Table 2. Information Management Products and Companies

These applications are dependent on a few variables: data availability, data entry, information management, and user interface. Taken together, these present a difficult standard for software developers to agree on.

Let us look at an informatics solution set used by a small biotech startup. The approximate size is a terabyte of information. This is divided among structure, sequence, annotations, expression profiles, and other image banks. We may have twenty software applications to deal with them. There are many data formats, and many applications to access them. Unfortunately, no unifying software is available that can do all the things that are required by researchers. One must rely on a suite of applications as described here.

The National Institutes of Health is responding to these concerns and is currently attempting to implement a system that unifies publishers, scientists, and data archivists. There is a precedent from Los Alamos Laboratories when GenBank forced scientists to enter their sequence data prior to publication. This approach overcomes many hurdles and perhaps might only be attempted by an agency as large and respectable as the National Center for Biotechnology Information.


Only a few companies have created true KM software. Rather than address a single problem deeply, they attempt a broad approach that compiles all the data components and tries to generate whole bodies of knowledge. These are Lion, Ingenuity, Cognia, and IBM. The products attempt to bridge information management problems. Aside from databases and purchased content, other tools available to informaticians include custom-made scripts, APIs, import applications, batch data loaders, and ETL protocols.

Whole application suites have been attempted as stand-alone versions (Lion Biosciences) or as wrapper approaches (IBM's Discovery Link20). The IBM approach allows for strong sequence retrieval and querying from a variety of sources. However, because it does not integrate or warehouse data, it is somewhat more of a translator. Massive curation (collection and archiving) of literature knowledge has occurred in the yeast field (Yeast Proteome Database) and by small companies (Proteome before merger with INcyte). Larger efforts at data gathering have been reported (Ingenuity). Archival systems that integrate the collection of knowledge are used publicly in MySQL-based constructs, and they are now standardized in Cognia Molecular21 System. A larger, more profitable company, Invitrogen, has taken up the older efforts of Informax. Accelrys focusing on computational biology rather than knowledge integration, offers a strong suite of products that touch on many of the same data but is not curation driven and is a toolset rather than a content body.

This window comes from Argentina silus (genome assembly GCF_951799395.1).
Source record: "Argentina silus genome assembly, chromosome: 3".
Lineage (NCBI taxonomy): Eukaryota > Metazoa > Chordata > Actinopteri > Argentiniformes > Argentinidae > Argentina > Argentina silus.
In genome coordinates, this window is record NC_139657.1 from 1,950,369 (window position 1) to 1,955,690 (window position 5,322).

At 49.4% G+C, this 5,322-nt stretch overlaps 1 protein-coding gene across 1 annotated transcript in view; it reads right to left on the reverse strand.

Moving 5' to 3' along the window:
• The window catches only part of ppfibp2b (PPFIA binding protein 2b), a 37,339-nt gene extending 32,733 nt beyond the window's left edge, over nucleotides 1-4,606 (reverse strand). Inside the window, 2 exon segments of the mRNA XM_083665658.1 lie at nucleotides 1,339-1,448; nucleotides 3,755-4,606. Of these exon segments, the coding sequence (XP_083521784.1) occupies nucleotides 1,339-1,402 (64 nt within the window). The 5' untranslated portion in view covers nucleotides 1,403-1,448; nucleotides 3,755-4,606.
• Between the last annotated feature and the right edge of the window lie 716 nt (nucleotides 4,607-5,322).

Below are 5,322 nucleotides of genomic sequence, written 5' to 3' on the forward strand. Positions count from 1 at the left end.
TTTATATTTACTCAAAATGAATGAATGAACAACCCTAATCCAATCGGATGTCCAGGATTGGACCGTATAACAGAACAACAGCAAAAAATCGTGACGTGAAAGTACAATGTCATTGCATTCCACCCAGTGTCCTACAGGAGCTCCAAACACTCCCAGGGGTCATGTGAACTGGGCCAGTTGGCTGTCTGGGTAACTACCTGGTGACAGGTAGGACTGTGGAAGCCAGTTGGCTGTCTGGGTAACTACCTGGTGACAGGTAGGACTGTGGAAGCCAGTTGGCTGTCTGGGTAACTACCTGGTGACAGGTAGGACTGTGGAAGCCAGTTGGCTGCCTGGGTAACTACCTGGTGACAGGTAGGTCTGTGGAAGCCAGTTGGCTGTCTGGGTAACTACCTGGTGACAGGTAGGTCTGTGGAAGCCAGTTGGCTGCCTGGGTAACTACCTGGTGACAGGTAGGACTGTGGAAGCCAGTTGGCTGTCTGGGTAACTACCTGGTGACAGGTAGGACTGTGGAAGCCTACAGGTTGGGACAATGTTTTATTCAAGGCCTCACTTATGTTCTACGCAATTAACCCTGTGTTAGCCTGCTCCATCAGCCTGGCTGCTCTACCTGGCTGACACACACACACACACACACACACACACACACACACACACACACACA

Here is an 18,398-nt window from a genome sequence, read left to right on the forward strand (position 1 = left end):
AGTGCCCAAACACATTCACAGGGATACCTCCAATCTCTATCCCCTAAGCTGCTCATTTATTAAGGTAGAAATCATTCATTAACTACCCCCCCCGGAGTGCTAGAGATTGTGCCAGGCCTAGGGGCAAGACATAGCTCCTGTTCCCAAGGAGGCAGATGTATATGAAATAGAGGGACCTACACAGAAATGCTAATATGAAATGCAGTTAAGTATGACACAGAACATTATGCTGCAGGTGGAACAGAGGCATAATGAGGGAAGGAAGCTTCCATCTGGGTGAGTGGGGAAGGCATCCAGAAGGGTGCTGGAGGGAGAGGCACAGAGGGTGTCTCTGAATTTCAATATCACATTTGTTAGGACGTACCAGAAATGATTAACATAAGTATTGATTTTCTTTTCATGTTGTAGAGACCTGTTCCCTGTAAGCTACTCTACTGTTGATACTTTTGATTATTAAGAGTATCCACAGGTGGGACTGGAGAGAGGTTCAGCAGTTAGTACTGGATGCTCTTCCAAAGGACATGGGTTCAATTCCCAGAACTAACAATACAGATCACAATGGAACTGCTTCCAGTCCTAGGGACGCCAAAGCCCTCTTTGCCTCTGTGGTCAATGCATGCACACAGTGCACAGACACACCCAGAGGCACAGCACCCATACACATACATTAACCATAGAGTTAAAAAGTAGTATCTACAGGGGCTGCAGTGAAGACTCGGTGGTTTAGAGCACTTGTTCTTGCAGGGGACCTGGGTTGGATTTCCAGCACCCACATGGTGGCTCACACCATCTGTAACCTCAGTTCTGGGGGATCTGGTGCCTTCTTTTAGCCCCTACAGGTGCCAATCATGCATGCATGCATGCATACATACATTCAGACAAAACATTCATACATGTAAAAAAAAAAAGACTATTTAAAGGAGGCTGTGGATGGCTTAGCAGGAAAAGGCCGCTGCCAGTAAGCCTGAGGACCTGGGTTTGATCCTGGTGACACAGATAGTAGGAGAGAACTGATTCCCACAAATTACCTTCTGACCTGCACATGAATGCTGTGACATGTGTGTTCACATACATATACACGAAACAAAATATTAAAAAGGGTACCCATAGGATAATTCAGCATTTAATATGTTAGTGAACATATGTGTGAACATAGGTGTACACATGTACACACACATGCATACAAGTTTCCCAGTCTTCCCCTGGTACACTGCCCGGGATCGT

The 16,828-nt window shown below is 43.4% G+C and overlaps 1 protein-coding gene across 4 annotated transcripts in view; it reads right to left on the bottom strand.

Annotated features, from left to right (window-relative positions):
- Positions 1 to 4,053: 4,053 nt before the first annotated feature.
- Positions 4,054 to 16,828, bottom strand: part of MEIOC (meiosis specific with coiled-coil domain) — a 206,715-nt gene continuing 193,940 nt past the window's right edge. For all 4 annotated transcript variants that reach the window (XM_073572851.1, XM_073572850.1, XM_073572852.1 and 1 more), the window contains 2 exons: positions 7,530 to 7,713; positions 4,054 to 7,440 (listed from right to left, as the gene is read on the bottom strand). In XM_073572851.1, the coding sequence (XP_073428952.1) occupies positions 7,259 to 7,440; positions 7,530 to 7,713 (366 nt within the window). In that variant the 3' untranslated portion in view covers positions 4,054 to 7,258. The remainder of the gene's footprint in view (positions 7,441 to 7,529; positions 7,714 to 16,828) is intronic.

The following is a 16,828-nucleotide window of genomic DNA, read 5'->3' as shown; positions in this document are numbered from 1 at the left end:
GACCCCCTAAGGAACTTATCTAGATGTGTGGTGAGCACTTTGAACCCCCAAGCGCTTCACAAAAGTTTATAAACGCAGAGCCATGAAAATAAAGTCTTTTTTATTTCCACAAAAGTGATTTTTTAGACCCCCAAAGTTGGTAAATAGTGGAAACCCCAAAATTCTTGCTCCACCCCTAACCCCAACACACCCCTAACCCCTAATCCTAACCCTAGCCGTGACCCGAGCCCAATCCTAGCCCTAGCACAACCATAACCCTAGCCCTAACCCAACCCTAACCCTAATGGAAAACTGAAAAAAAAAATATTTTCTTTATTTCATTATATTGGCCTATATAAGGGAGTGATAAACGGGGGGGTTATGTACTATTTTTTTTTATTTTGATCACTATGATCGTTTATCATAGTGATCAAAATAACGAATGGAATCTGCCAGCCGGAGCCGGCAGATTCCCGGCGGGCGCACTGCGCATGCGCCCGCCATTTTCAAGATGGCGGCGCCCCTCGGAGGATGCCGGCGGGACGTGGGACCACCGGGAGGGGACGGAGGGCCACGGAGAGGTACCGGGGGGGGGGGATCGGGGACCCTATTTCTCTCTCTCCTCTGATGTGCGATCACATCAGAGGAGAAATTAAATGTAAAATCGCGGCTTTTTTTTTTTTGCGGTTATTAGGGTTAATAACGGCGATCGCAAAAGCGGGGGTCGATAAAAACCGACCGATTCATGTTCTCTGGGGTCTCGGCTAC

Several companies offer software applications or suites in addition to informational content. One such example involves a database to house that information. It is an excellent destination for such data if they are robust, flexible, and relational. Basic choices for the integration of database-housed knowledge can be divided into federation technologies or warehousing methods. A classic early effort at database KM is the Proteome BioKnowledge Library, which was purchased by Incyte and now owned by BioBase. Cognia Molecular uses a large, standardized vocabulary and is GO-compliant to reflect the informational complexity of biology and chemistry. Cognia Molecular uses a scientific and archiving interface, whereas others only allow contract-driven literature collection as a service.


The available tools concentrate largely on regularized data, but the amorphous, large, and unstructured primary literature must feature heavily in any integration plan. This is the KM frontier. True KM will involve much more than writing a Perl script to extract annotations from spreadsheet tables or text files. No database alone will suffice; no single agency's work will be adequate.

Achieving real KM will involve a massive reconsideration of the entirety of the human vocabulary of science and our publication methods. It will grapple with epistemological questions about the nature of natural science, and will force us to record (in database form) a mirror image of our perception of life and knowledge. We will need vocabularies, database wrappers, ETL tools, natural language processors to relationalize the literature, and all the abilities of our coders and database administrators to help us store and effectively use it all. Most of all, these tools must output to a single user of knowledge, brimming with content of every sort.

Christopher Larsen, Ph.D., is senior biological programmer at Neuformatics, 215 S. Broadway #341,Salem, NH 03079, 347.837.0727, fax 801.459.8850,